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Jewish Education Suffers from Lack of Co-ordination and Support Says Marshall

December 11, 1928
See Original Daily Bulletin From This Date

N. Y. Federation Allots Only $250,000 of $5,000,000 Budget for Education

Jewish education in the United States, for which American Jews spend annually between four and five million dollars, suffers from the lack of co-ordination and from insufficient support, was the statement of Louis Marshall, President of the American Jewish Committee, who was the principal speaker at the annual dinner and Chanukah celebration of the Jewish Education Association held at the Waldorf-Astoria Hotel, New York, Sunday night.

A distinguished gathering of New York Jews attended the dinner which was presided over by Lieutenant-Governor-elect Col. Herbert H. Lehman. It was an impressive demonstration for Jewish education. Max W. Hollander introduced Col. Lehman as the toastmaster. A feature of the occasion was the showing of a moving picture depicting the various activities of the Association, ranging from propaganda work to assisting the construction of new school buildings.

An illuminated resolution of thanks to Jacob Wener, chairman of the Committee of One Hundred, to whom the dinner was given, was presented by Jonah J. Goldstein, Chairman of Finance Committee of the Association. The Committee of One Hundred has for its purpose the securing of $250,000 through annual subscriptions as the Association’s budget.

The Committee was commended for its work by Israel Unterberg, President of the Association. The celebration of Chanukah, the lighting of the candles and appropriate Hebrew songs gave a distinctive atmosphere to the occasion.

Mr. Marshall described his deep interest in the problem of Jewish education stating that the outbreak of the World War and the problems of relief which it brought in its train had interfered with a plan which he had been considering for a nation wide movement for Jewish education. He paid tribute to the men who refused to wait until after the War but organized the Jewish Education Association and proceeded to work in Greater New York. Of the 350,000 Jewish children of school age among the 1,800,000 Jews of the city, less than one-half, he stated, were receiving any kind of Jewish education. Mr. Marshall then pointed out that only $250,000 was spent by the Federation for Jewish education out of a total income of $5,000,000. There was a lack of proportion in that sum, he declared. Mr. Marshall praised the work of Dr. S. Benderly, director of the Bureau of Jewish Education as a pioneer in the field.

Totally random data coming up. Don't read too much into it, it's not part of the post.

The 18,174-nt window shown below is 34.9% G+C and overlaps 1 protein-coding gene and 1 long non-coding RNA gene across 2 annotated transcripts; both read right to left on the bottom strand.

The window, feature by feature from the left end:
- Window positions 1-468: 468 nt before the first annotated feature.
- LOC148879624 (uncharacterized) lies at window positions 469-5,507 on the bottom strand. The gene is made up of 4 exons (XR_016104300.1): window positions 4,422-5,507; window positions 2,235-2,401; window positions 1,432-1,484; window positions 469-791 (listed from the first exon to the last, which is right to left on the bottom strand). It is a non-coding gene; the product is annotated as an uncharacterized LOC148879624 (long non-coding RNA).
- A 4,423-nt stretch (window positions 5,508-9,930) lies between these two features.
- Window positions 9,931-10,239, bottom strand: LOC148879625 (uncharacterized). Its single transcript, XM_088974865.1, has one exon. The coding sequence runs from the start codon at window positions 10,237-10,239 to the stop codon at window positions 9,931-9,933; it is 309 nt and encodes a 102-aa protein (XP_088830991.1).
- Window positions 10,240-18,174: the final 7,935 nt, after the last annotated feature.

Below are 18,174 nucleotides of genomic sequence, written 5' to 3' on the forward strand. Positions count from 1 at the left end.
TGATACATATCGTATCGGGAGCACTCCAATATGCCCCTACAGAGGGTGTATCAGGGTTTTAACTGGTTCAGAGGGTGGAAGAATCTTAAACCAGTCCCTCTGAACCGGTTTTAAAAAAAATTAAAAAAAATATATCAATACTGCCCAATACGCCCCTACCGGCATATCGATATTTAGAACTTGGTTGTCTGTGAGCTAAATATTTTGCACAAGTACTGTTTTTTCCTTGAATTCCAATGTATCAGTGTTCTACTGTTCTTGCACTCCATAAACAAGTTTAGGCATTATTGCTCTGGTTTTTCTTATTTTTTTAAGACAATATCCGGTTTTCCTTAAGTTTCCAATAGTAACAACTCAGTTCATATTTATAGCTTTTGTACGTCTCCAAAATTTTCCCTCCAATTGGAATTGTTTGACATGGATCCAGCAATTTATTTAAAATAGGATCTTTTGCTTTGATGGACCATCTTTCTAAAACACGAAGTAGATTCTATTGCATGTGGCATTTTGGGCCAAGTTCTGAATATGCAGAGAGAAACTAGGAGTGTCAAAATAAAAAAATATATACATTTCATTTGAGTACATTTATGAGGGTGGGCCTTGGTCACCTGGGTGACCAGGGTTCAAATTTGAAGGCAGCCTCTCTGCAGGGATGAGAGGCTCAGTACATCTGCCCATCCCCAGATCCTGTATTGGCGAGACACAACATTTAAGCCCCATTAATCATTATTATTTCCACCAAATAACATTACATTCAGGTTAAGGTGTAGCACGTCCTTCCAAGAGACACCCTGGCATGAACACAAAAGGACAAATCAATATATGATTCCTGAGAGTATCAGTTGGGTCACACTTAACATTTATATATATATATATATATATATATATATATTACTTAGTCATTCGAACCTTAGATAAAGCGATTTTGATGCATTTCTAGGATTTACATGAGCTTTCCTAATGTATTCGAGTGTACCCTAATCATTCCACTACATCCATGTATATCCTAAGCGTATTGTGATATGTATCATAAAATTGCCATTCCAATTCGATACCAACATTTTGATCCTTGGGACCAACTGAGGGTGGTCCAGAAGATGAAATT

The $4,000,000 to $5,000,000 spent by Jewish parents for the Jewish education of their children were not bringing adequate results owing to the lack of correlation and coordination, Mr. Marshall stated. The mother, he declared, must be interested in the education of her child, the fathers unfortunately being too busy making money. A Jewish community as prosperous as that of New York, he said, was spending a pitiful sum for the Jewish education of its children. In conclusion, Mr. Marshall referring to the Chanukah Festival declared that while our Temple in this country has not been desecrated, it has been neglected. He called on the guests to support more generously the work of the Jewish Education Association.

Among the speakers were Mrs. Joseph Leblang, Chairman of Ivriah, the Women’s Division of the Association, and Mrs. Gabriel Hamburger, associate chairman.

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